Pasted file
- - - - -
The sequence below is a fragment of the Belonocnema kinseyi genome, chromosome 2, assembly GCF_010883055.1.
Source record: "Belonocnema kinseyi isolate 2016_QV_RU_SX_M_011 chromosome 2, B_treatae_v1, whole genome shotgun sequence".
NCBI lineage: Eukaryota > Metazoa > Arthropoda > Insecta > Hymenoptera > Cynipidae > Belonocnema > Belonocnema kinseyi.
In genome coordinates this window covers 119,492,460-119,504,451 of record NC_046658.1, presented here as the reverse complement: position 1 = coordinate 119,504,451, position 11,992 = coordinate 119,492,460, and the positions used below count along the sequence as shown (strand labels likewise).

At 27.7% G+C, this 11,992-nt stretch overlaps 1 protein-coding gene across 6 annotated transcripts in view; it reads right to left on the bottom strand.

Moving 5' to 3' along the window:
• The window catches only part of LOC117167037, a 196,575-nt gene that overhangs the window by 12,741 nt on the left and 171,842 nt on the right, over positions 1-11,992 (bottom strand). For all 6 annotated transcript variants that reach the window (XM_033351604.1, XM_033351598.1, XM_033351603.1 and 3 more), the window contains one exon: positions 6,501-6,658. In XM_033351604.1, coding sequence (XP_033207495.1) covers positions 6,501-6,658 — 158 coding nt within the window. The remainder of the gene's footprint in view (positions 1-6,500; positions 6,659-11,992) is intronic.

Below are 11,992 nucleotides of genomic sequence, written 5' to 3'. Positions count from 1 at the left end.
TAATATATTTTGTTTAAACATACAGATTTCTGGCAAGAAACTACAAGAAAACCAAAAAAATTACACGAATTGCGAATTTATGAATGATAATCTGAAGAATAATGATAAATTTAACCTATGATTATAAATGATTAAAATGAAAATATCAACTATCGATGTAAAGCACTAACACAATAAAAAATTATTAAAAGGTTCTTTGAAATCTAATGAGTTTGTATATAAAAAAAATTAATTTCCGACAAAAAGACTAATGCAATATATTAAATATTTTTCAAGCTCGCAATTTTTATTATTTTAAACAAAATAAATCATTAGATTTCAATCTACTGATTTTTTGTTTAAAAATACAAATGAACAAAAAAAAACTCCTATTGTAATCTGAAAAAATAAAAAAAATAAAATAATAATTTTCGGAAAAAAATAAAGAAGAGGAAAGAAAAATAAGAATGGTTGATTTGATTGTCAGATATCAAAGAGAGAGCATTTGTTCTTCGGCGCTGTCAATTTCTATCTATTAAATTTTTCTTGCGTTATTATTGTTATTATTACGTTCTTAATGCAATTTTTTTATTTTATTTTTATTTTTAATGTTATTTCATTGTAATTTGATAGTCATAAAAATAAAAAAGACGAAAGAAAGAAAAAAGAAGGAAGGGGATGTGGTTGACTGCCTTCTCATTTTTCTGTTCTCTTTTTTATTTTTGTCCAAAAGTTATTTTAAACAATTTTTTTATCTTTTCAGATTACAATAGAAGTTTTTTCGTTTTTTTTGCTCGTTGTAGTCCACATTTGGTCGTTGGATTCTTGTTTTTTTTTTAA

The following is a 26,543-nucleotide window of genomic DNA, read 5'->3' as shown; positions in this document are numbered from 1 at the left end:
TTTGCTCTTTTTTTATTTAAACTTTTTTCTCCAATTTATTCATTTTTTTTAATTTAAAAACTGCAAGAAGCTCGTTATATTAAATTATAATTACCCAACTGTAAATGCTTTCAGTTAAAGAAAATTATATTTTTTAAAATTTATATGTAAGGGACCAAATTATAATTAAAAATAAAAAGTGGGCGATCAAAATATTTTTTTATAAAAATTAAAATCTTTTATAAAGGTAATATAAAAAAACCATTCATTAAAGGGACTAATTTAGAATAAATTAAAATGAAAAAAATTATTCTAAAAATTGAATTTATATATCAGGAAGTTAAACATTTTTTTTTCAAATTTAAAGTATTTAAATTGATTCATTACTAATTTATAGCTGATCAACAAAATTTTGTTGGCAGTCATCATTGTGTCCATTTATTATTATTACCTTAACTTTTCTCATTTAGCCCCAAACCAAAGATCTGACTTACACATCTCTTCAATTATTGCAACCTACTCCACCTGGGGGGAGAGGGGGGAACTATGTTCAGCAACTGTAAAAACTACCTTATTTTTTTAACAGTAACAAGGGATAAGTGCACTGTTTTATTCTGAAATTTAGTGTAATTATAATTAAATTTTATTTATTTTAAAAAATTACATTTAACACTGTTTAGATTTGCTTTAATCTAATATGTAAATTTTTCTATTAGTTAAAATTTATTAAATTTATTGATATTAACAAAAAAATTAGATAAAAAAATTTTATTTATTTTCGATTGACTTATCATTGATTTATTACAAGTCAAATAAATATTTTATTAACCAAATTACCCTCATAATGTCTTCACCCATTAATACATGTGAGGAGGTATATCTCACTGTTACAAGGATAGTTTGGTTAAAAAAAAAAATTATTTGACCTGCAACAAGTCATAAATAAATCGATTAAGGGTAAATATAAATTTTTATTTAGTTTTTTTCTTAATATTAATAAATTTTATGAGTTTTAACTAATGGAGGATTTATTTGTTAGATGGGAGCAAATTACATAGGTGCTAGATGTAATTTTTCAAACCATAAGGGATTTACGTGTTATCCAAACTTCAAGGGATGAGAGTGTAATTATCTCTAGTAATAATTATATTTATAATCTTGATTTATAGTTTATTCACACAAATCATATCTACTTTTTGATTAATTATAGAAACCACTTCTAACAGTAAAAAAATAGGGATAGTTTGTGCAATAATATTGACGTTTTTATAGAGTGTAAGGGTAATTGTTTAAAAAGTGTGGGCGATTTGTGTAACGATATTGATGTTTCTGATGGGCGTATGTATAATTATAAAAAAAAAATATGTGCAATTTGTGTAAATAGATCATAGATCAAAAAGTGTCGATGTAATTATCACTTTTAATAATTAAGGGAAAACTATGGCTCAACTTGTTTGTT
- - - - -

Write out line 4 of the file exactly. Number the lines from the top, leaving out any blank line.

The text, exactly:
In genome coordinates this window covers 119,492,460-119,504,451 of record NC_046658.1, presented here as the reverse complement: position 1 = coordinate 119,504,451, position 11,992 = coordinate 119,492,460, and the positions used below count along the sequence as shown (strand labels likewise).